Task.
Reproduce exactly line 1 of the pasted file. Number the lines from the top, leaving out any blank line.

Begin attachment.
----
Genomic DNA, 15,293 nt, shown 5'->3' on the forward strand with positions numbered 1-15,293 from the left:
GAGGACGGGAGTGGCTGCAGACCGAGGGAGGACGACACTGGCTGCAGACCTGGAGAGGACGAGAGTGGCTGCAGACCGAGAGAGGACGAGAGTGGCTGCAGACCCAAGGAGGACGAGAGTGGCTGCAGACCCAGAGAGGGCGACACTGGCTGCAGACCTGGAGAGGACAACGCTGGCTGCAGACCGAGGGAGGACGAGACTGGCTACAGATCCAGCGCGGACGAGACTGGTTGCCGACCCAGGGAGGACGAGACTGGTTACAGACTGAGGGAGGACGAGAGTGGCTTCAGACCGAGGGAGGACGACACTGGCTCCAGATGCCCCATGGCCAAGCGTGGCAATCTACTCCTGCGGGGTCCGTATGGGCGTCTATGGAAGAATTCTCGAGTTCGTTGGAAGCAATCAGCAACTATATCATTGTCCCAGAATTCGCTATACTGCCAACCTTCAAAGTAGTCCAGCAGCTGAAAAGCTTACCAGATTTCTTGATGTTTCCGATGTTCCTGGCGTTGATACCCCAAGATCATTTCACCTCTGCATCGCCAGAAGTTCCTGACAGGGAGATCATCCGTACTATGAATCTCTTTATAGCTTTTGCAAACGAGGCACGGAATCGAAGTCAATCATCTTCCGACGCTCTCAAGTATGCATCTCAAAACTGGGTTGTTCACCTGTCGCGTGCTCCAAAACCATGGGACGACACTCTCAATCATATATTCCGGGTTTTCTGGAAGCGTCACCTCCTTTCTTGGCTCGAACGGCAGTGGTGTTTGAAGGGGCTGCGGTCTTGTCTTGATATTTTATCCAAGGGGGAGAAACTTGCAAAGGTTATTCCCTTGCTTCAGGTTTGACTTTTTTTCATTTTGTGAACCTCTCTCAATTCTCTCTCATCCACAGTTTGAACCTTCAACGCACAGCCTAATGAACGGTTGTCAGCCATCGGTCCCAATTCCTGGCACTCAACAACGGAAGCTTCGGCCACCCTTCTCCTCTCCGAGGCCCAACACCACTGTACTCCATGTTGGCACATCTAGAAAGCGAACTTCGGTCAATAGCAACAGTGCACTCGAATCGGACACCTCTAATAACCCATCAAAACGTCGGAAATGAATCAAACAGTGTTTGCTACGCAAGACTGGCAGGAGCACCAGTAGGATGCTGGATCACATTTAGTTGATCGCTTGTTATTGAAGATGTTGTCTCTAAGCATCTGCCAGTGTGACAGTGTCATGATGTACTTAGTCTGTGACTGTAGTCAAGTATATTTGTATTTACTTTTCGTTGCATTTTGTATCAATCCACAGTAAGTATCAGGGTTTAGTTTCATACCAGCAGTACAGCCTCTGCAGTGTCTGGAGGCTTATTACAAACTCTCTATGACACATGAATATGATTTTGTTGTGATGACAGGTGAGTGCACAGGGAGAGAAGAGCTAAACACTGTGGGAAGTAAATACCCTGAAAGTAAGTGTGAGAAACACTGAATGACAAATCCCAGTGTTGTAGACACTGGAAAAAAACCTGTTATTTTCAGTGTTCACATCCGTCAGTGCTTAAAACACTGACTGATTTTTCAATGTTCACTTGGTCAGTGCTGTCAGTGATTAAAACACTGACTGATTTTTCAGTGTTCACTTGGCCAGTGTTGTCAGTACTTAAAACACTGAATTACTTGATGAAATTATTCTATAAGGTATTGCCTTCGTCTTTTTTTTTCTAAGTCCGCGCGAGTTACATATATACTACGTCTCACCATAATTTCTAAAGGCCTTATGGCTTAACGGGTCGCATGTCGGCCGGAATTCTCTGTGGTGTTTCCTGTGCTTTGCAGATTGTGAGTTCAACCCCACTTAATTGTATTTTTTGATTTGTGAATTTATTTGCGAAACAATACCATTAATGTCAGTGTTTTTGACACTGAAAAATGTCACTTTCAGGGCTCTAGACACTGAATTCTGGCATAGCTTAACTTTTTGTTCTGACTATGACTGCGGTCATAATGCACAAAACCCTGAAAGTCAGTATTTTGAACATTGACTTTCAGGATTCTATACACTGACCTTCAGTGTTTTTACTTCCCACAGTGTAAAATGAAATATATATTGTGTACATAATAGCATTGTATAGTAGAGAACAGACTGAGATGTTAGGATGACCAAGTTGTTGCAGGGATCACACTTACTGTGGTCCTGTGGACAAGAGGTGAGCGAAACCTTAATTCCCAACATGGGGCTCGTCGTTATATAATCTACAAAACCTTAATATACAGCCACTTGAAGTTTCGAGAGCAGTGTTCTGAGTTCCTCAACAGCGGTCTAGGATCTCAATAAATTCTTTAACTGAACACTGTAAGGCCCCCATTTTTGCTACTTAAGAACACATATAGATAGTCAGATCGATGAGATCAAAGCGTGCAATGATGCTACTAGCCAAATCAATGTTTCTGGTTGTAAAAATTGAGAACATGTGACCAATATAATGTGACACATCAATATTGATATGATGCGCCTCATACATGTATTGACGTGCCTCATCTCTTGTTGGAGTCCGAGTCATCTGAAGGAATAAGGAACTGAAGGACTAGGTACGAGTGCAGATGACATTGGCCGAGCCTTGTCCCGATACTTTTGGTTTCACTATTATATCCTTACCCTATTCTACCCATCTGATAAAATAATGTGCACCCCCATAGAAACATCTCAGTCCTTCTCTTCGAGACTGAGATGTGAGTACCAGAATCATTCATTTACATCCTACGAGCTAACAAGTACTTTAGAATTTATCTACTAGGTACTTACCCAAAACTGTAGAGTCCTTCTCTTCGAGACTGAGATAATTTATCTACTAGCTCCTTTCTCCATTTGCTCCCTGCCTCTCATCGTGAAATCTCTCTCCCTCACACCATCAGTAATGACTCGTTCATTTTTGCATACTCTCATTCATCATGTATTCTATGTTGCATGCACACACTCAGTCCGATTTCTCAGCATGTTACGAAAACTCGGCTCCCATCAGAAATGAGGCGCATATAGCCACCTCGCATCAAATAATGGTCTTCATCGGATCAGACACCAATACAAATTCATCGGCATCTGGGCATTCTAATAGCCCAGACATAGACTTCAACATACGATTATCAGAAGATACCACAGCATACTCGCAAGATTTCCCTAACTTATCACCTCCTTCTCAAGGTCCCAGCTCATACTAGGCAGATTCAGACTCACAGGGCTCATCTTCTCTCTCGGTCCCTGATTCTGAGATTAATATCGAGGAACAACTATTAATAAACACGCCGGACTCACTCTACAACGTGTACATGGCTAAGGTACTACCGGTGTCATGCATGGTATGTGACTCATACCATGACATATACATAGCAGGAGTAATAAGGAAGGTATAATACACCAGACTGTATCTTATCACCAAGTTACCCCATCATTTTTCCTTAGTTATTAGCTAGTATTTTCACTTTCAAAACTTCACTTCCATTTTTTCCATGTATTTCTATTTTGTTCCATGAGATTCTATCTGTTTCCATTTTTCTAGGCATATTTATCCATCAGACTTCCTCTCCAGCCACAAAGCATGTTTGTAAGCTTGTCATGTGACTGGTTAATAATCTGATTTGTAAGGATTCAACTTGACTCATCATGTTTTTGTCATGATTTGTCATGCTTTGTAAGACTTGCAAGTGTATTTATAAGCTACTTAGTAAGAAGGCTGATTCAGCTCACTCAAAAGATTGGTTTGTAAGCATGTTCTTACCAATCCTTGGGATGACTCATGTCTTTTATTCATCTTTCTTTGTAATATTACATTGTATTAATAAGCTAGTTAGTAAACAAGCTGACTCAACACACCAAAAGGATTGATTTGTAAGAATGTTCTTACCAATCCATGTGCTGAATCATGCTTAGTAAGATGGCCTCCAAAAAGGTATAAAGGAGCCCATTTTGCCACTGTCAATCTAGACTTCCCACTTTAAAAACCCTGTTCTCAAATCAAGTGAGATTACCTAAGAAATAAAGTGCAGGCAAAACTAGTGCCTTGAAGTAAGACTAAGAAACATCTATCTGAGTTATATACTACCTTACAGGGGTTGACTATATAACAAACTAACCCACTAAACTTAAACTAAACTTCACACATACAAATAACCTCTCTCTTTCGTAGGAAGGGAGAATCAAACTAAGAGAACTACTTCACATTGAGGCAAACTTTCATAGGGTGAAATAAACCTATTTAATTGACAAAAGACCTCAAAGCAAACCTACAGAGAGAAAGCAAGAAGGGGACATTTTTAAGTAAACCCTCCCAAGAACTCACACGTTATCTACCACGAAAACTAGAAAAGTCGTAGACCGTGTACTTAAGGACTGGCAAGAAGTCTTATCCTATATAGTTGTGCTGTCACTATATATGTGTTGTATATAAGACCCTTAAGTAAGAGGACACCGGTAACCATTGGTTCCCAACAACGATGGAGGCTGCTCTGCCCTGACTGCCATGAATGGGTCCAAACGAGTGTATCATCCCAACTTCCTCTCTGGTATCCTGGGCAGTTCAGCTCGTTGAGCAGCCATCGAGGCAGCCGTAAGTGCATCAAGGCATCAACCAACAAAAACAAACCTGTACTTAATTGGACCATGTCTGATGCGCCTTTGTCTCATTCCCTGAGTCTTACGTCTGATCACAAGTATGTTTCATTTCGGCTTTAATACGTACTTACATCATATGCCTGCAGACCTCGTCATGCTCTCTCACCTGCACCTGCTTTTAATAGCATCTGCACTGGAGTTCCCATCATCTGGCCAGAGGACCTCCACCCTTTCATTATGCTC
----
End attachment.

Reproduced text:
Genomic DNA, 15,293 nt, shown 5'->3' on the forward strand with positions numbered 1-15,293 from the left: